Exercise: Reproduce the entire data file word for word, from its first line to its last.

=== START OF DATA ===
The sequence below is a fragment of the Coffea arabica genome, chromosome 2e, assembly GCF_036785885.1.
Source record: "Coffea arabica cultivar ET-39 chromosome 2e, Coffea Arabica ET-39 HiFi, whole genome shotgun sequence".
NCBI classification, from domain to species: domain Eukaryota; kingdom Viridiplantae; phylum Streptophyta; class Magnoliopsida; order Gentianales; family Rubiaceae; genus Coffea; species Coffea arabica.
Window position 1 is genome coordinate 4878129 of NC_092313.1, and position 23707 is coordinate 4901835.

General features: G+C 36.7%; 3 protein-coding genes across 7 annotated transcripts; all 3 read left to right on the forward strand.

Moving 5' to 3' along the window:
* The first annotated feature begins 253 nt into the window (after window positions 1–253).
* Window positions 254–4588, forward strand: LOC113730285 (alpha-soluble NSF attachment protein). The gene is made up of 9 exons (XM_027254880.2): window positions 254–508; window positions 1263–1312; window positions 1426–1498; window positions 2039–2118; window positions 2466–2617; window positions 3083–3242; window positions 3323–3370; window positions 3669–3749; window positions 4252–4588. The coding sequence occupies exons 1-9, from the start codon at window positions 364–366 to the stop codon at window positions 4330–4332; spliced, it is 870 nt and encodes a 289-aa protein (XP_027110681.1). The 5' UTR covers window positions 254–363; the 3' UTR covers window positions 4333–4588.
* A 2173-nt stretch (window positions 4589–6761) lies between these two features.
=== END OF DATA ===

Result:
The sequence below is a fragment of the Coffea arabica genome, chromosome 2e, assembly GCF_036785885.1.
Source record: "Coffea arabica cultivar ET-39 chromosome 2e, Coffea Arabica ET-39 HiFi, whole genome shotgun sequence".
NCBI classification, from domain to species: domain Eukaryota; kingdom Viridiplantae; phylum Streptophyta; class Magnoliopsida; order Gentianales; family Rubiaceae; genus Coffea; species Coffea arabica.
Window position 1 is genome coordinate 4878129 of NC_092313.1, and position 23707 is coordinate 4901835.

General features: G+C 36.7%; 3 protein-coding genes across 7 annotated transcripts; all 3 read left to right on the forward strand.

Moving 5' to 3' along the window:
* The first annotated feature begins 253 nt into the window (after window positions 1–253).
* Window positions 254–4588, forward strand: LOC113730285 (alpha-soluble NSF attachment protein). The gene is made up of 9 exons (XM_027254880.2): window positions 254–508; window positions 1263–1312; window positions 1426–1498; window positions 2039–2118; window positions 2466–2617; window positions 3083–3242; window positions 3323–3370; window positions 3669–3749; window positions 4252–4588. The coding sequence occupies exons 1-9, from the start codon at window positions 364–366 to the stop codon at window positions 4330–4332; spliced, it is 870 nt and encodes a 289-aa protein (XP_027110681.1). The 5' UTR covers window positions 254–363; the 3' UTR covers window positions 4333–4588.
* A 2173-nt stretch (window positions 4589–6761) lies between these two features.